John C. French

Prior to 1870, New Hampshire had no reliable fire insurance company. That she now has one that is "sound, solid, and successful," firmly established in the confidence of the country, and steadily growing in strength and stability, is mainly due to John C. French, who, in spite of much prejudice and distrust, laid the foundations of the New Hampshire Fire Insurance Company, and has since been its leading spirit and manager.

Mr. French came of sturdy stock. His grandfather, Abram French, was a native of Stratham, where he spent his boyhood and learned the trade of a carpenter and builder, in which he soon became known as a skillful and thorough workman. In this capacity he went to Pittsfield to complete the interior of the first meeting-house in that town; and, when this was finished, erected the buildings upon the parsonage lot for Rev. Christopher Paige, step-father of the "beautiful Grace Fletcher," the first wife of Daniel Webster. Some years later, Mr. Paige removed from town, and the young mechanic bought the place, and in 1796 married Hannah Lane, of Stratham, and established the French homestead, in which he reared to maturity twelve children, and dispensed for many years the hospitality which his prosperity enabled him to provide for a wide circle of relatives and friends. His numerous children and grandchildren ranked among the reliable and thrifty people of that town.

Enoch, the oldest son of Abram French, who married, in 1823, Eliza Cate, of Epsom,—a most estimable woman,—and settled on an adjoining farm, was the father of five children. The only survivor of this family is the subject of this sketch, John C. French, who was born March 1, 1832, and spent his boyhood upon one of the rocky farms in Pittsfield. His opportunities for obtaining an education were very limited, but his ardent desire to learn impelled him to supplement his common-school privileges by reading at home, and afterwards to obtain, by working on a farm summers and teaching winters, the money to pay his expenses for several terms at the academies at Pittsfield, Gilmanton, and Pembroke. What he learned at these institutions only fed his ambition to know more; and, as there was little opportunity for him to gratify his tastes and aspirations at home, when he became of age he made an arrangement with J. H. Colton & Co. to solicit orders for their mounted maps. The tact and activity which he showed in this work led his employers, a year later, to give him the Boston agency for "Colton's Atlas of the World," then in course of preparation; and in this he won another success, selling over twelve hundred copies of this large and expensive work. In 1855 he was appointed general agent for the house for New England, and subsequently gave considerable time to the introduction of Colton's series of geographies into the public schools; and was afterwards employed by Brown, Taggart, & Chase, and Charles Scribner & Co., in bringing out their school publications. While thus engaged he was able to gratify his fondness for travel, observation, and reading; gained an acquaintance with the leading authors, teachers, publishers, and other prominent educators, and a knowledge of the local history, industries, and resources of all the principal towns in New England. He also learned thoroughly the art of advertising, and of putting books upon the market in a way to command popular favor.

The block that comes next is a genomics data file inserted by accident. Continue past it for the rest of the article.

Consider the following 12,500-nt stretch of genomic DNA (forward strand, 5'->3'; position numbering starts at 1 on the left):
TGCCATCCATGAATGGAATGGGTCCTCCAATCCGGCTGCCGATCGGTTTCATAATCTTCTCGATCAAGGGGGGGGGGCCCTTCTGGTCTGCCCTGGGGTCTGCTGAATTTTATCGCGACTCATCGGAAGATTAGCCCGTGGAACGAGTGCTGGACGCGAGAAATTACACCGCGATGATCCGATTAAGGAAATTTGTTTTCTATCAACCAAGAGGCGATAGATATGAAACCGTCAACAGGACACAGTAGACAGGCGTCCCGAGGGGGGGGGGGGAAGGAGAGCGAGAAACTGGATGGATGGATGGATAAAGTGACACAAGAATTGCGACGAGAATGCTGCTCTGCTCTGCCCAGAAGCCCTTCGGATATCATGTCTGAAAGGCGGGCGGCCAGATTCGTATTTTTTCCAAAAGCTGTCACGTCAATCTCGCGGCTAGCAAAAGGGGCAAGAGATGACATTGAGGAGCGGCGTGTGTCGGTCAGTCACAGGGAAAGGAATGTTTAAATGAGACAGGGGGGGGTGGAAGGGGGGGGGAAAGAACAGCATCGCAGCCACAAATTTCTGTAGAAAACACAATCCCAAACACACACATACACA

During the eight years he was thus employed, he made frequent journeys to Pittsfield, and spent a portion of each season there with his parents, to whom he was devotedly attached; but in May, 1866, having been appointed state agent of the Connecticut Mutual Life Insurance Company, he established his residence in Manchester, which has since been his home, though he still retains possession of the beautiful homestead farm upon which he was born.